Displacement and dispossession have been part of United States history since the birth of the nation. After the Native Americans were thought to have souls, they were no longer physically exterminated, but rather culturally exterminated (Smith 37). The land of the natives was taken and they were reduced to small and inadequate reservations. Native Americans were forced to attend boarding schools and were culturally dispossessed, women especially faced challenges because they faced discrimination based on their gender as well as their ethnicity, we continue to see similar dispossession in modern day society. Andrea Smith’s writing about the struggle of Native Americans in the boarding school system and Gloria Anzaldua’s mestiza consciousness demonstrate the dispossession of non-white people in the United States.
Mankind has struggled, since the beginning of civilization, to see beyond race and cultural differences when defining human value and dignity. The ideas of slavery, oppression, and genocide have all been cultivated by ignorance and the degradation of misunderstood people by a powerful majority that claim to be assimilating the minority. Both Charles Eastman and Gertrude Bonnin give a powerful depiction of Native Americans as they come to understand their place in the new world and desperately cling to traditions and a culture that give them their dignity. Both autobiographies attempt to educate white readers about misconceptions and prejudices that they have been exposed to about Native Americans. These prejudices have caused a majority of white America to fear and dehumanize the Indian populace to the point of oppression. Through their storytelling, Eastman and Bonnin give a perspective of Native American culture that is relatable and real. These writings bring a sense of human dignity to Native Americans and dispel the idea that “Indians” are a savage people who are unintelligent, heathenistic, and in need of guidance by the white man.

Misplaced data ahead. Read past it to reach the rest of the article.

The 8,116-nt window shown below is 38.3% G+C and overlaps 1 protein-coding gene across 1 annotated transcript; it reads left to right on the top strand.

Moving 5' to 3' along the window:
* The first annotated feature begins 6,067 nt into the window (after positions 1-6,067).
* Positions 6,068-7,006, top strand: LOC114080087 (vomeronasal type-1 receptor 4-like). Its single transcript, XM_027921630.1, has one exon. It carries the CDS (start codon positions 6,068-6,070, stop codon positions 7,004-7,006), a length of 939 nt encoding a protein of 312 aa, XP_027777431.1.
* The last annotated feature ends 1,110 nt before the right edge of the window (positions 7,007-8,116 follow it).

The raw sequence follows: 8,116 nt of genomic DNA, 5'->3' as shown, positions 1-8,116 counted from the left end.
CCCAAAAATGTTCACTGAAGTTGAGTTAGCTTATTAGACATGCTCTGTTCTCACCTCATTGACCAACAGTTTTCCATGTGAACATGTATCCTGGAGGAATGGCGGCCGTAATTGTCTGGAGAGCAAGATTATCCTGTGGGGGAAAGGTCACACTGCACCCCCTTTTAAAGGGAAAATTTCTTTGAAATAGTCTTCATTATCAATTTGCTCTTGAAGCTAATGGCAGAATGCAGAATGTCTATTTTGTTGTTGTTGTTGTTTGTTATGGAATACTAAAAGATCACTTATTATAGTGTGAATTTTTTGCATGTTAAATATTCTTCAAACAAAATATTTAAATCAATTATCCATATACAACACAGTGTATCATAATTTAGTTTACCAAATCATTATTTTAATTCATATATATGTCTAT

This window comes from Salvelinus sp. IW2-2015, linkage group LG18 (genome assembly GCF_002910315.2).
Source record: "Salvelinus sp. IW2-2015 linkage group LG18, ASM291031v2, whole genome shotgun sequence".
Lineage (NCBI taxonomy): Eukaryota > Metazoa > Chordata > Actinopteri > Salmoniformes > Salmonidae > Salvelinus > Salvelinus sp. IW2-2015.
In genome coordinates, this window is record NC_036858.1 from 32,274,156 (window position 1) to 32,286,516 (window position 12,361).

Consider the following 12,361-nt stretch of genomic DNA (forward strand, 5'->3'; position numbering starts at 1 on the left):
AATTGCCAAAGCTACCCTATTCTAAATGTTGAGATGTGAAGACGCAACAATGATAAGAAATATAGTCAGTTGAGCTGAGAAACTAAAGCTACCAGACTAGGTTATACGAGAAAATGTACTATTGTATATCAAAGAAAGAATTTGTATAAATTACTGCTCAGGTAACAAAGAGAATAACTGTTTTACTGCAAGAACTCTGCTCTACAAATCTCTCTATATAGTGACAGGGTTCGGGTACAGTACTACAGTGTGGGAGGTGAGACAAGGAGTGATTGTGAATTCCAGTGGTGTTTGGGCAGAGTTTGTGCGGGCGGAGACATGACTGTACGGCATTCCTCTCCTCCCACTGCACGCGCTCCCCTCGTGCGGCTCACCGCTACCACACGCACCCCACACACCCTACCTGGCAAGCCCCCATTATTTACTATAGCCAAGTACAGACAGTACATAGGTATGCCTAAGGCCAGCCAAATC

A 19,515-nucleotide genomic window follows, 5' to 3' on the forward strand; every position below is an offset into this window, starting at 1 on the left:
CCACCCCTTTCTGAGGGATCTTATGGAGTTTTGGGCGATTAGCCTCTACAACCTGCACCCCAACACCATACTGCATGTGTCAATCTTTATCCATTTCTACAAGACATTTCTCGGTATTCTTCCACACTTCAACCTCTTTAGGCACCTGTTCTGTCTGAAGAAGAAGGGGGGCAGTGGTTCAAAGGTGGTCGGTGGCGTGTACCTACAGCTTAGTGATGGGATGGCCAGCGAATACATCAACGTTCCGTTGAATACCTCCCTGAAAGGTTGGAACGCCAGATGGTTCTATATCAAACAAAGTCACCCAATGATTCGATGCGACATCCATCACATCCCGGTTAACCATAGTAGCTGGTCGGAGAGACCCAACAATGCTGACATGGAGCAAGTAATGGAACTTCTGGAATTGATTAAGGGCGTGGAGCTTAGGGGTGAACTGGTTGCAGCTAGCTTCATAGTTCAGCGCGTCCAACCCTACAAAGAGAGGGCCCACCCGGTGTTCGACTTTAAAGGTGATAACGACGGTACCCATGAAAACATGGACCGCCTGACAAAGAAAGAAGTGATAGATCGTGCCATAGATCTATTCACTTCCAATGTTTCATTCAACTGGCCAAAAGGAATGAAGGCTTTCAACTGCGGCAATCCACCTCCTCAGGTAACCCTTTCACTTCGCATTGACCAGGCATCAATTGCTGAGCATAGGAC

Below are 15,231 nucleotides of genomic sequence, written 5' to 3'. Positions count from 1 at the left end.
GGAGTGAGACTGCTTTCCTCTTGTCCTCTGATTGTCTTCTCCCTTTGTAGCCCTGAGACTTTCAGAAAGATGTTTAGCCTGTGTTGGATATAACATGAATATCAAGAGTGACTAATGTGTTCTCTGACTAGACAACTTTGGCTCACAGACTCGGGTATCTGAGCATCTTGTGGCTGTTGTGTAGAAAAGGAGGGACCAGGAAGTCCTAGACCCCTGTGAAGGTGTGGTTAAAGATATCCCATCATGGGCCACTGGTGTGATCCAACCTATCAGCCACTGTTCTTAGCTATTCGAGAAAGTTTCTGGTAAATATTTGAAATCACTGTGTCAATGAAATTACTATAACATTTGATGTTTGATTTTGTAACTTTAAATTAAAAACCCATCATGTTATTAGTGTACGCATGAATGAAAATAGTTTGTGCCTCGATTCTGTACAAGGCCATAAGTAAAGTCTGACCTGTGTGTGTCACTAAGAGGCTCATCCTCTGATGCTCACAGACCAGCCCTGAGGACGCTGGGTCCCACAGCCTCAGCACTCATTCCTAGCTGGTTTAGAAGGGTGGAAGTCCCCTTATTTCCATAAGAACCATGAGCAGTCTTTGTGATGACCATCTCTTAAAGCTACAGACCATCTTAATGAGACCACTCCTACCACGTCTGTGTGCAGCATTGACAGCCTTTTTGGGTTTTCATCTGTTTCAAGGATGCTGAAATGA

The reforming time period from 1775 to 1830 was full of changes. However, the “peculiar institution” and its changes was one of the most noteworthy. These years brought an increase in enslaved African Americans, but surprisingly, also freed ones. In this essay, both the unfortunate and fortunate groups of these people will be our focal point.
Some children drink from bottles propped on pillow; some rock in place; most just sit and stare. The walls are bare and white…there are no toys and few visitors and little physical contact. One person cares for 30 children, her time filled with keeping them clean and fed…these children may be clean and fed, but they are suffering from severe social deprivation. Overwhelmed by the stress of their deprivation, their brains and hearts slowly waste away. (p.
What the average human being lived in was a tenement. “A tenement is a Small, Crowded, Unsanitary, apartment” (Document 6). A large amount of people shared a tenement with other families that led to it being crowded and unsanitary. The tenements were a hard place to live in, the bathroom was shared by oodles of families and how it was built was unconvincing. Also people who couldn’t afford a tenement lived in the poorhouse.“Where do you live now? In the poorhouse” (Document 7). Since there was little pay not all people could afford a tenement. The poor house was abominable if anything tenements were safer. Nearly all the living conditions were not safe like most things in the industrial revolution; the industrial revolution was not a helpful situation.
Over the past few years the white working class has become docile in means of what Sara Palin describes as “Real America”, a thriving class of individuals who pride themselves on worth ethic. However, the article takes the more known impression of this group of Americans by providing the historical upbringing of the “white trash” as it first appeared in print in 1821; similarly, to how Outing Whiteness,
In the early 1900’s, America was a place of racial division and inequality. The early